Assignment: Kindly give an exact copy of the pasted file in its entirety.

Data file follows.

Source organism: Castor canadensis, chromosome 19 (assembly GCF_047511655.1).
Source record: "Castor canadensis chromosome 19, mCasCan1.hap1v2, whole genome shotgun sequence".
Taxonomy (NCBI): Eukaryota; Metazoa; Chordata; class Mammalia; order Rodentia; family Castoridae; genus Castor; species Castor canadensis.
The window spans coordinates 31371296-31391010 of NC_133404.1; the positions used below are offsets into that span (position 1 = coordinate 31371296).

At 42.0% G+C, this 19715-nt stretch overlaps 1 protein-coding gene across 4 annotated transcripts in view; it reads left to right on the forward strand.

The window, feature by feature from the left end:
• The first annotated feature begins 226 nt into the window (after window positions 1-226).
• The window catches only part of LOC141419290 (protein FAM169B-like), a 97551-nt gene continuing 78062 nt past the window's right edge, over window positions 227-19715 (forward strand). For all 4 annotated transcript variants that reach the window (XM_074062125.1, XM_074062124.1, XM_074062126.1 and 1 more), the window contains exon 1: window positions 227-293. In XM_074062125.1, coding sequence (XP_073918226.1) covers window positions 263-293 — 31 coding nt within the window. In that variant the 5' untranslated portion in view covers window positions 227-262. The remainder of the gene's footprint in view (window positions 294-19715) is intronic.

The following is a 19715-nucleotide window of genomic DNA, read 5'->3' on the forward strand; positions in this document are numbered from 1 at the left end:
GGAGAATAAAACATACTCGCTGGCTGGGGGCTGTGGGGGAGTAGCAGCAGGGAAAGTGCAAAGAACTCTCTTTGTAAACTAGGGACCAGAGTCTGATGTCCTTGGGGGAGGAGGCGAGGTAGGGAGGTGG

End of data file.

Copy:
Source organism: Castor canadensis, chromosome 19 (assembly GCF_047511655.1).
Source record: "Castor canadensis chromosome 19, mCasCan1.hap1v2, whole genome shotgun sequence".
Taxonomy (NCBI): Eukaryota; Metazoa; Chordata; class Mammalia; order Rodentia; family Castoridae; genus Castor; species Castor canadensis.
The window spans coordinates 31371296-31391010 of NC_133404.1; the positions used below are offsets into that span (position 1 = coordinate 31371296).

At 42.0% G+C, this 19715-nt stretch overlaps 1 protein-coding gene across 4 annotated transcripts in view; it reads left to right on the forward strand.

The window, feature by feature from the left end:
• The first annotated feature begins 226 nt into the window (after window positions 1-226).
• The window catches only part of LOC141419290 (protein FAM169B-like), a 97551-nt gene continuing 78062 nt past the window's right edge, over window positions 227-19715 (forward strand). For all 4 annotated transcript variants that reach the window (XM_074062125.1, XM_074062124.1, XM_074062126.1 and 1 more), the window contains exon 1: window positions 227-293. In XM_074062125.1, coding sequence (XP_073918226.1) covers window positions 263-293 — 31 coding nt within the window. In that variant the 5' untranslated portion in view covers window positions 227-262. The remainder of the gene's footprint in view (window positions 294-19715) is intronic.

The following is a 19715-nucleotide window of genomic DNA, read 5'->3' on the forward strand; positions in this document are numbered from 1 at the left end:
GGAGAATAAAACATACTCGCTGGCTGGGGGCTGTGGGGGAGTAGCAGCAGGGAAAGTGCAAAGAACTCTCTTTGTAAACTAGGGACCAGAGTCTGATGTCCTTGGGGGAGGAGGCGAGGTAGGGAGGTGG